I first visited Havana in November 2016, a few days after Fidel Castro died, and just under a year before Hurricane Irma hit Cuba in September 2017. Since then, much has changed, including the hand-painted signs that punctuate the journey from the airport to the city centre, which today do not celebrate the revolution so much as the 'Unidad y...
The exhibition Beyond Boundaries at Somerset House in London (12 March–2 April 2019) marked the historic contributions of the Central Academy of Fine Arts, Beijing (CAFA) and the Slade School of Fine Art, University College London, on the occasion of their 100th and 150th anniversaries, respectively. Spread across several rooms of Somerset House's...
The National 2019: New Australian Art features work by 70 contemporary Australia-based artists split across three venues: the Art Gallery of New South Wales (AGNSW), Carriageworks, and the Museum of Contemporary Art Australia (MCA) (29 March–21 July 2019), as curated by Isobel Parker Philip, curator of photographs at AGNSW; Daniel Mudie Cunningham,...
George Condo, photographed at his studio in Spring Street, New York. Courtesy Vanity Fair. Photo: Bill Gentle.
As the world grapples with frightening new levels of terrorism, racism and global political unrest, George Condo says he has ironically never felt more inspired. The artist, best known for his fantastical depictions of debauchery and comedic contoured caricatures of subjects both real and imaginary, explains that the current unstable environment lends artists a creative advantage. In his Soho studio, Condo is affable and energetic, enthusiastically sharing the genesis for some of his latest works. Blaringly absent is any reference to the man others have endlessly lampooned.
George Condo is an American artist known for his distinctive, deformed and sometimes demonic paintings that combine figuration and abstraction. Most heavily influenced by the contrasting aesthetics of old master painting, cubism and pop art, Condo also draws from art historical references as diverse as Picasso, Paul Cézanne, Jean-Baptiste-Siméon Chardin and Willem de Kooning. He is renowned for mixing madness and beauty in his often figurative output, asserting that art's potential is not to invent, but to reconfigure, retool and innovate. The juxtapositions and strange figures in his artworks are a stand-in for the chaos of contemporary life.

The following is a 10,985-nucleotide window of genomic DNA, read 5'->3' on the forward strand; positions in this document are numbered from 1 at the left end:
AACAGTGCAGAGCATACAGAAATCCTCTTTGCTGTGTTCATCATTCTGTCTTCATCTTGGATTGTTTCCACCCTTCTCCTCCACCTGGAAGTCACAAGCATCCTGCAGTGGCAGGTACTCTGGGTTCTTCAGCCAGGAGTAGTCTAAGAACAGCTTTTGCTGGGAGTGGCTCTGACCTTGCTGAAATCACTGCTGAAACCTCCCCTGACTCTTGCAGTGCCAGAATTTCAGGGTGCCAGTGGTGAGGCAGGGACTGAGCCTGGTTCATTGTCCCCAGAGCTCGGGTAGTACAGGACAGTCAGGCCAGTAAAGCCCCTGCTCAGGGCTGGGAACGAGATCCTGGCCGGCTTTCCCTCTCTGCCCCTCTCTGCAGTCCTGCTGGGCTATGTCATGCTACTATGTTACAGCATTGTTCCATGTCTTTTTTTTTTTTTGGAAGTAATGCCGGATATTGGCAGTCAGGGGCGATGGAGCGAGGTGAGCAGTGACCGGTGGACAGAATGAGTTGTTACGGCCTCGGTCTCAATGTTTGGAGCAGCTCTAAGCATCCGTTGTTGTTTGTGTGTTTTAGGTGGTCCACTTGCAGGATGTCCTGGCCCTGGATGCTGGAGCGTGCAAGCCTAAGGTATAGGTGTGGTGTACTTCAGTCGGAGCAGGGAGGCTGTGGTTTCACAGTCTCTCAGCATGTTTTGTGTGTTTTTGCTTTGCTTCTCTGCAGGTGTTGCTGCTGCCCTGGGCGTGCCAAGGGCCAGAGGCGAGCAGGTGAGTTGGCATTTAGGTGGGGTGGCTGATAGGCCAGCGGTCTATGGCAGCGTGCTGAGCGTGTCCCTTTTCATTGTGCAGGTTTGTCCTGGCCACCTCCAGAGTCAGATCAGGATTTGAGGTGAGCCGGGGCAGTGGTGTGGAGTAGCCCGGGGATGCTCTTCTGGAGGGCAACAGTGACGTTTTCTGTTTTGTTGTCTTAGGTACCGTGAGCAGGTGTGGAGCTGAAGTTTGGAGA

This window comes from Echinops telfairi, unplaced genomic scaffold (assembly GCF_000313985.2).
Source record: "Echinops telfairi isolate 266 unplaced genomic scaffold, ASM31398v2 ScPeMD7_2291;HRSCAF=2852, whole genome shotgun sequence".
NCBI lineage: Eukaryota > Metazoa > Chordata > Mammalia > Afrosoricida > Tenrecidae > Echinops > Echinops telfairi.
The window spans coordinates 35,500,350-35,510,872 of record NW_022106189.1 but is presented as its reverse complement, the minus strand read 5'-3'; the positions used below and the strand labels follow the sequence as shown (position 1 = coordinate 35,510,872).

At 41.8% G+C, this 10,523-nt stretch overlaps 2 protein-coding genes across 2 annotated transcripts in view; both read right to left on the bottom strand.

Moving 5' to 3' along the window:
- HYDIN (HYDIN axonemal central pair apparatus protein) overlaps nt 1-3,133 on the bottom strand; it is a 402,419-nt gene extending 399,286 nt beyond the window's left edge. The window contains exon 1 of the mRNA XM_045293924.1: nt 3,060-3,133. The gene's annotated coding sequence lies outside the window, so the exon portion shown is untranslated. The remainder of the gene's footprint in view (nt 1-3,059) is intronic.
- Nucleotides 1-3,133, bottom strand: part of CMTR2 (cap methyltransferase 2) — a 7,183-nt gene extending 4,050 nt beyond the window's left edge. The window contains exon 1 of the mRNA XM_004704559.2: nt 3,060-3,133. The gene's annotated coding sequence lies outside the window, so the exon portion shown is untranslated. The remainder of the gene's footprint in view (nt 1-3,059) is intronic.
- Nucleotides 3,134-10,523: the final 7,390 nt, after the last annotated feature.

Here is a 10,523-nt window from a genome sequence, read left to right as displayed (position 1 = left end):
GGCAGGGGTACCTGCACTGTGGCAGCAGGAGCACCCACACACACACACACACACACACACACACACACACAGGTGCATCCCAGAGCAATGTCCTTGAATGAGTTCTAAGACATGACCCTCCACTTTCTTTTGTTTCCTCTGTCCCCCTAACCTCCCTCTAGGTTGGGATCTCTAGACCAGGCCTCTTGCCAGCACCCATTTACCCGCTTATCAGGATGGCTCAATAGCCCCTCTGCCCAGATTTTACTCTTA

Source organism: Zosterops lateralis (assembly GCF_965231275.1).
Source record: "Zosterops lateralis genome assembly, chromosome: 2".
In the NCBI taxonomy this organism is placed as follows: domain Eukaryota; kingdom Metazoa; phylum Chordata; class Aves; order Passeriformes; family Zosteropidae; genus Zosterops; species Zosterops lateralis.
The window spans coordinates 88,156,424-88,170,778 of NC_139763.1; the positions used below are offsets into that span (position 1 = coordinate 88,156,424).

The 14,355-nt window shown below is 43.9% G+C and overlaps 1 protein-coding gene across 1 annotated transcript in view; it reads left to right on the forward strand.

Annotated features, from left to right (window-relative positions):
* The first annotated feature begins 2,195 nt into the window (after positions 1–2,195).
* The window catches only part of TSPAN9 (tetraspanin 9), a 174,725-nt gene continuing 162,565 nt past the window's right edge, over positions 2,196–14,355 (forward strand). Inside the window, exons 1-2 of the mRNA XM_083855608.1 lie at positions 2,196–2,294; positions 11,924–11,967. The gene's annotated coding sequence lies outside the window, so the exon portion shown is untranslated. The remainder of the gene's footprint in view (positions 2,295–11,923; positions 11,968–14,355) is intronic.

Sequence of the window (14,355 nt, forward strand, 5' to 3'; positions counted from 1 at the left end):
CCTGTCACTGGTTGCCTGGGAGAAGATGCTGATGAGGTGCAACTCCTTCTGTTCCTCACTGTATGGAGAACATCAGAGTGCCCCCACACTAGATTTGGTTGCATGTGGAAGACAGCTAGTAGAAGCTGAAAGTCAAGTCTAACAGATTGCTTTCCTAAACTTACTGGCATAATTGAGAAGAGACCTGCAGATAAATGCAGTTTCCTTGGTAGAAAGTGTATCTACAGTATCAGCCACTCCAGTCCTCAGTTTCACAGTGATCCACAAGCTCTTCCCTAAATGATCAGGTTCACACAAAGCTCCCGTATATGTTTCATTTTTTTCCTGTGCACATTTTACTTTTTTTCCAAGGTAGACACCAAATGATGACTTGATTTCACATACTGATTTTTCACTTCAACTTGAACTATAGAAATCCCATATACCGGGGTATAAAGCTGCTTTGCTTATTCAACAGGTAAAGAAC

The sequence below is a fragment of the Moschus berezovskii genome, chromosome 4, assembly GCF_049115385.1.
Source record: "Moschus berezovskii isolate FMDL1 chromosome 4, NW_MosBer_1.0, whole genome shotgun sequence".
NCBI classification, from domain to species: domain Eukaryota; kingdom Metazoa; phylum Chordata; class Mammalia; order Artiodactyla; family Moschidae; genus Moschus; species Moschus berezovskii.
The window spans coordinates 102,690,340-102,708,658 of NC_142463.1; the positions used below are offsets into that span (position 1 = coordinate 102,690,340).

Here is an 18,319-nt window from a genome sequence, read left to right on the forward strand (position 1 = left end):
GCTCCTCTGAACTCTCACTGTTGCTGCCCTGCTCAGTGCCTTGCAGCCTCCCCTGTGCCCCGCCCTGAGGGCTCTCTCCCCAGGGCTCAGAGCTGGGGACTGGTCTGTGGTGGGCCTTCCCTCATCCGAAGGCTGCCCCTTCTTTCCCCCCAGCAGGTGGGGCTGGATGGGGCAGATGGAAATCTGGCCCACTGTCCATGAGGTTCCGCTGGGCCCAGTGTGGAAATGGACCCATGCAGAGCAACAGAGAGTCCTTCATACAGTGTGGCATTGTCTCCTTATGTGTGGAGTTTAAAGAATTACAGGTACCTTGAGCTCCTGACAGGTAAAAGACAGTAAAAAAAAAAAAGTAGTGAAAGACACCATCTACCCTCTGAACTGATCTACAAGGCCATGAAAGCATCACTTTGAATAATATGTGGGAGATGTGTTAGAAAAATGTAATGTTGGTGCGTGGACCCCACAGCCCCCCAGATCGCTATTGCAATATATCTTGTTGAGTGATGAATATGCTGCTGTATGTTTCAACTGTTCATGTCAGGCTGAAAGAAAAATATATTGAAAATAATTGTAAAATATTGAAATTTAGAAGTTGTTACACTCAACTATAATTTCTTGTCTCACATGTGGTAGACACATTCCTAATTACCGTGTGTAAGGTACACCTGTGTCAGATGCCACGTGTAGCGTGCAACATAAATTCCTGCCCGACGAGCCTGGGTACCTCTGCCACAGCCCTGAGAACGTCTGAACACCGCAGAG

The intermingling of contemporary art and music has always been an important part of Condo's practice. For two years, he studied art history simultaneously with guitar and composition at the University of Massachusetts Lowell. After leaving college, Condo moved to Boston and joined proto-synth/punk band The Girls. When Condo met Jean Michel-Basquiat after The Girls opened for the artist's band in New York City in 1979, Condo decided to move to New York to pursue a career in art. It was here that he coined the term 'artificial realism', a term that he used to describe his life-like representation of imagined things and that would come to define his practice.
While Condo moved and worked between Los Angeles, New York, Paris and Cologne during the 1980s, he was primarily associated with New York's East Village art scene, where he also held his first exhibitions. It was in Europe that he met gallerist Barbara Gladstone, who organised a significant two-gallery exhibition of his work at Pat Hearn and Barbara Gladstone Galleries in New York, helping to launch his career. In 1987, Condo's Dancing to Miles (1985–6) was included in the Whitney Biennial; the painting is a large, turbulent and analytic cubist-inspired canvas that mirrors the frenzied improvisation of jazz musicians, drawing comparisons between erratic free-form music and art.